WMS season finale goes from “Fantasia” to “Fantastique”
Muskegon, Michigan, June 1, 2022—Mickey Mouse vs. the Broom. Unrequited love and dope-induced nightmares. Sorcerers, monsters, and beheading by guillotine. No, it’s not an Alice Cooper concert, it’s the finale of West Michigan Symphony’s 2021-2022 Season, held at 7:30 pm on June 24 at the Frauenthal Center in downtown Muskegon.
“Fantastic Finale” is, in fact, the name of the program—conceived by Music Director Scott Speck as a journey into the fantastic, theatrical, and macabre—in the spirit of the French Grand Guignol. No coincidence, then, that two of the three featured works are by French composers—Dukas’s The Sorcerer’s Apprentice (of Fantasia fame) and Berlioz’s epic Symphonie Fantastique. In between, Principal Viola Arturo Ziraldo will be featured in—what else—the Phantasy for Viola and Orchestra by Sir Arnold Bax.
It almost seems as if the diagnosis of “OCD,” first coined in 1838, was inspired by Hector Berlioz, whose Symphonie Fantastique was premiered just eight years beforehand. The sensitive young composer became obsessed with a beautiful actress he knew only from afar. Instead of asking her out on a date—being intense, Romantic and French—he wrote a massive, 50-minute self-portrait for a 75-piece orchestra. The groundbreaking Fantastic Symphony introduced such novel devices as the “program,” or extra-musical storyline—and the idée fixe, a recurring motif signifying the protagonist’s obsessive love. In place of Italian tempo designations the movement titles were fully descriptive: “Reveries-Passions,” “A Ball,” and “Scene in the Country”—a middle movement channeling Beethoven’s “Pastoral” Symphony (written just 20 years earlier). But there is no triumph over of adversity in Berlioz’s universe. What follows turns quickly dark with “March to the Scaffold” and the opium-fueled delirium of the “Witches Sabbath.”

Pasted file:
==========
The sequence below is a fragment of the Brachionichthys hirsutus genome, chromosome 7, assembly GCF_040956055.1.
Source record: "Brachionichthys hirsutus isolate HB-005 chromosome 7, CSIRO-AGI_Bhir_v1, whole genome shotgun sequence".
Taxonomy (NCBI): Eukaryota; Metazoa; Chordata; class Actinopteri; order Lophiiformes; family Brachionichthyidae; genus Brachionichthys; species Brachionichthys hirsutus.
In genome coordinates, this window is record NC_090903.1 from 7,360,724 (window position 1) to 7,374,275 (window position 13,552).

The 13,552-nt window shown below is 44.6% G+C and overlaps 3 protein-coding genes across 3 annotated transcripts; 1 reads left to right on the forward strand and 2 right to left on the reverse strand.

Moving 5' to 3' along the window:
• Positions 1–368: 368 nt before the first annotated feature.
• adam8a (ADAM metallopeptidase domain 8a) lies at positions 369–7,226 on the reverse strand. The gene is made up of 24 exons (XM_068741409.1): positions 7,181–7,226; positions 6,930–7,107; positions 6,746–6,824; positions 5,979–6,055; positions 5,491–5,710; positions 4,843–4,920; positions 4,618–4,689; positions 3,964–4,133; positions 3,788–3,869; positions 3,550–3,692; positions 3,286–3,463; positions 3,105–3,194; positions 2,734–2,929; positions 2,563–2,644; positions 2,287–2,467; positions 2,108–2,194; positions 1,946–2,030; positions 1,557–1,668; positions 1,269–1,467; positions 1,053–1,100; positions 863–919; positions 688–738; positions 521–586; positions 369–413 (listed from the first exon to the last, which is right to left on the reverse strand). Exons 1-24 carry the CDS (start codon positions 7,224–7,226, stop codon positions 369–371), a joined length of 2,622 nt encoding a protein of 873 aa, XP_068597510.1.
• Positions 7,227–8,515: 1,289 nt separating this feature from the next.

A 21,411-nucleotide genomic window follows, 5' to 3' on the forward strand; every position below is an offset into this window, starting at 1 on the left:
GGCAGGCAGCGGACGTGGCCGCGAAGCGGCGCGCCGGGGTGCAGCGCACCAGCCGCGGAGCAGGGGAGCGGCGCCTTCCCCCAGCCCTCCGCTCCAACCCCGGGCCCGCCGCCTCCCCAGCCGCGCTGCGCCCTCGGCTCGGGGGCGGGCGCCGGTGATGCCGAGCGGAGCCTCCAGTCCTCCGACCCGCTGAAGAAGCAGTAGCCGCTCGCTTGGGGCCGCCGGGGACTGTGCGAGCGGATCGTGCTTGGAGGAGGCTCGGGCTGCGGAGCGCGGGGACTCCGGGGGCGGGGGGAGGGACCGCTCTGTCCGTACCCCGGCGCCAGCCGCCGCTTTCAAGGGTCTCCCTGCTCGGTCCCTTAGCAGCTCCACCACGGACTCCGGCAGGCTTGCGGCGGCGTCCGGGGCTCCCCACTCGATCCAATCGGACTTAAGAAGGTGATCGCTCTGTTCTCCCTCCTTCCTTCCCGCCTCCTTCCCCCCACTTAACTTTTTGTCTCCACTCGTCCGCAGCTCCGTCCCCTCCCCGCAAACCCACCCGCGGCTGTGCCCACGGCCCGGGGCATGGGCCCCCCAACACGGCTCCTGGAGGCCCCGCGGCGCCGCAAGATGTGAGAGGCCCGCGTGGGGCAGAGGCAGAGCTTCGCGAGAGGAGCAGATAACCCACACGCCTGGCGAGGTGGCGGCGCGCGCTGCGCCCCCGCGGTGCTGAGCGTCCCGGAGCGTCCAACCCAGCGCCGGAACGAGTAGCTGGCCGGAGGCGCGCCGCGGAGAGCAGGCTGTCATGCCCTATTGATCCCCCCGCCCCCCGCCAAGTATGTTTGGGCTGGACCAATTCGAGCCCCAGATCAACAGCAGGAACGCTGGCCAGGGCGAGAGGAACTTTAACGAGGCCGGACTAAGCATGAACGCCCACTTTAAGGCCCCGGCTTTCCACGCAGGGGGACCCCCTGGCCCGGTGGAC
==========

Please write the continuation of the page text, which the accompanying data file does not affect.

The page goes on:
Arnold Bax’s Phantasy is a single-movement work with allusions to Irish fiddle music and a Sinn Féin marching song that later evolved into the country’s national anthem. It was written for the great violist Lionel Tertis, who first demonstrated that the viola could be a solo instrument. “There are few ways of playing more unique and challenging than the reserved yet wildly expressive English string tradition,” reveals Arturo Ziraldo. “Over the last century, it was passed directly to my teacher Roger Chase—who plays Tertis’ 18th-century Montagnana viola and knew him as a young boy—and through his teaching, to me. This is my favorite viola concerto and one of my favorite things in the world to play.”
Patrons can learn more when Speck and Ziraldo team up for a free “Lunch ‘n Learn” discussion at 12 noon Wednesday, June 22 in The Block, WMS’s musical listening room at 360 Western Avenue.
For tickets, starting at $19 for adults, and $10 for students, call 231.727.8001, visit the Frauenthal box office at 425 W. Western Avenue, or purchase online at www.westmichigansymphony.org. The concert is sponsored by the Friends of Arturo Ziraldo—a coalition of individual donors led by Bill and Mary Lou Eyke and Mike and Kay Olthoff. The 2021-2022 Season sponsor is Nichols; Blue Lake Public Radio is the Media Sponsor. WMS is funded in part by a grant from the Michigan Arts & Culture Council (formerly MCACA) and the National Endowment for the Arts. Audience members must present proof of vaccination or a “Symphony Safe” bracelet prior to admission. Unvaccinated patrons will be admitted with a negative Covid test taken within 72 hours of performance. Masks are currently recommended but not required.